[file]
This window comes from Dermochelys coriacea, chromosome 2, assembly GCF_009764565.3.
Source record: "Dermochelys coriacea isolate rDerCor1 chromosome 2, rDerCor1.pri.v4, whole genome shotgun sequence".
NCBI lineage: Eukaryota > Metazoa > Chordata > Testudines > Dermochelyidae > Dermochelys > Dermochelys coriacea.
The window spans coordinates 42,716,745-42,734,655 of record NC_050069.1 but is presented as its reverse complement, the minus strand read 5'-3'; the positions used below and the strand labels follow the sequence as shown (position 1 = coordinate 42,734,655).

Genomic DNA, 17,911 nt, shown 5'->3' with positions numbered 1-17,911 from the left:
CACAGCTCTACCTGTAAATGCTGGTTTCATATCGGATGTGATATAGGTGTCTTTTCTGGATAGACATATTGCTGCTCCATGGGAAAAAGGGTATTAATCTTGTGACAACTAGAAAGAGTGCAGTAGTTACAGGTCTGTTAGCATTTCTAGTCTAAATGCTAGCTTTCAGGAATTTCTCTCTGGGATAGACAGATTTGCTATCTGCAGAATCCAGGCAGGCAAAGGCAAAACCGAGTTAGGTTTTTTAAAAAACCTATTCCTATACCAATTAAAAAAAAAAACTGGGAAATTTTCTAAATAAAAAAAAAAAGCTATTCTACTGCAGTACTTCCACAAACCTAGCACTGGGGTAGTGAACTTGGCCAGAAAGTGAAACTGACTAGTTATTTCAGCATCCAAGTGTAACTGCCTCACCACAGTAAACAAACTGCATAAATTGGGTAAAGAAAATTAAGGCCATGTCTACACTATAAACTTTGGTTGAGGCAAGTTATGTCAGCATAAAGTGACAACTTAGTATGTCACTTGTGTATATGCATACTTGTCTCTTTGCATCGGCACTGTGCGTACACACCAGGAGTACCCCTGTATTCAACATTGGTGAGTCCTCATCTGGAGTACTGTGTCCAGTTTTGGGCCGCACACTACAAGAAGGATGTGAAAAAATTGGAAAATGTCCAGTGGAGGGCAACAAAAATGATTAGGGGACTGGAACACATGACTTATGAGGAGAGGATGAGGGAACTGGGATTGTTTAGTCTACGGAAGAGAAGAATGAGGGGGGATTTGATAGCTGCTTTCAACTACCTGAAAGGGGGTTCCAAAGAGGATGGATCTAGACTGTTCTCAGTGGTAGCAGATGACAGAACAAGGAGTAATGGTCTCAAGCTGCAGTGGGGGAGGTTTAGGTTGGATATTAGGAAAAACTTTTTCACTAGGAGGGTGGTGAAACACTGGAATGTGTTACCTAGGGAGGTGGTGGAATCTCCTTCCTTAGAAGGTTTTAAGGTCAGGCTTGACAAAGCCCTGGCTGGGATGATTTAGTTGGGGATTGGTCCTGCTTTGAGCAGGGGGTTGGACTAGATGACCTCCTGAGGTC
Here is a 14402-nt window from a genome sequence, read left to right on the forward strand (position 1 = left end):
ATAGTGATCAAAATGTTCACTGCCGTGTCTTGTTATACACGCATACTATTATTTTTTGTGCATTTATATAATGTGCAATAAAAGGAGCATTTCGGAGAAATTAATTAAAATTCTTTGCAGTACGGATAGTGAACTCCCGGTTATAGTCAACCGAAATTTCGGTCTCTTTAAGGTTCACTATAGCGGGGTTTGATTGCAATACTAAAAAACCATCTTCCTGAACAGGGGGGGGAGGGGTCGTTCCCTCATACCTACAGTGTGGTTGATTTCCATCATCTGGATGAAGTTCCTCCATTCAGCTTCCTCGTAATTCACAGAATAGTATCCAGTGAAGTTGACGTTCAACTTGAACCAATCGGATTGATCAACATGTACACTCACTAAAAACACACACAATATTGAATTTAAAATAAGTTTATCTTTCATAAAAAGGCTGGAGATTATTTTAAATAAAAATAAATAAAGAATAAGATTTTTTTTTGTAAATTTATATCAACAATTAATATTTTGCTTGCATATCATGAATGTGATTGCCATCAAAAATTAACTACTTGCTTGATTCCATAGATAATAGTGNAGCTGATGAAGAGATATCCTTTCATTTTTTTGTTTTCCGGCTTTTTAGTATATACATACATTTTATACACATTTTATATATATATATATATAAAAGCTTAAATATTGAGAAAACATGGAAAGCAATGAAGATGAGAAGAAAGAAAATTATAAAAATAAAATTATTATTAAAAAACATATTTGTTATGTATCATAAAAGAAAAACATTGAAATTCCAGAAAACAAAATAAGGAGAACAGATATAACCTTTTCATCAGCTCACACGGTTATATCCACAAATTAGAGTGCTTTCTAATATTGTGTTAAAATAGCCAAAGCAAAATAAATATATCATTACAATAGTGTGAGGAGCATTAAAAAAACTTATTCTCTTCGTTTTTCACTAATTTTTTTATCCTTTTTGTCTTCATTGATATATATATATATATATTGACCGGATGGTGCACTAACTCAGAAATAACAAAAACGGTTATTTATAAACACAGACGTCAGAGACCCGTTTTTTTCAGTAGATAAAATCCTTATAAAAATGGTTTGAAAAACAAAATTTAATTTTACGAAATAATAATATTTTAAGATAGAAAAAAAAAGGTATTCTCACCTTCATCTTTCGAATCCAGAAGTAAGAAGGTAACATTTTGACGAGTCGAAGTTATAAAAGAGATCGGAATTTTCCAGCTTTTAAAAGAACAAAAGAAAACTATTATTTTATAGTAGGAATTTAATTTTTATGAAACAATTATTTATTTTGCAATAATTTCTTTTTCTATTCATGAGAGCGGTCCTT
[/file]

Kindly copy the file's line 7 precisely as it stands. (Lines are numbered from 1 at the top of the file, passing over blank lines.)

Here is a 14402-nt window from a genome sequence, read left to right on the forward strand (position 1 = left end):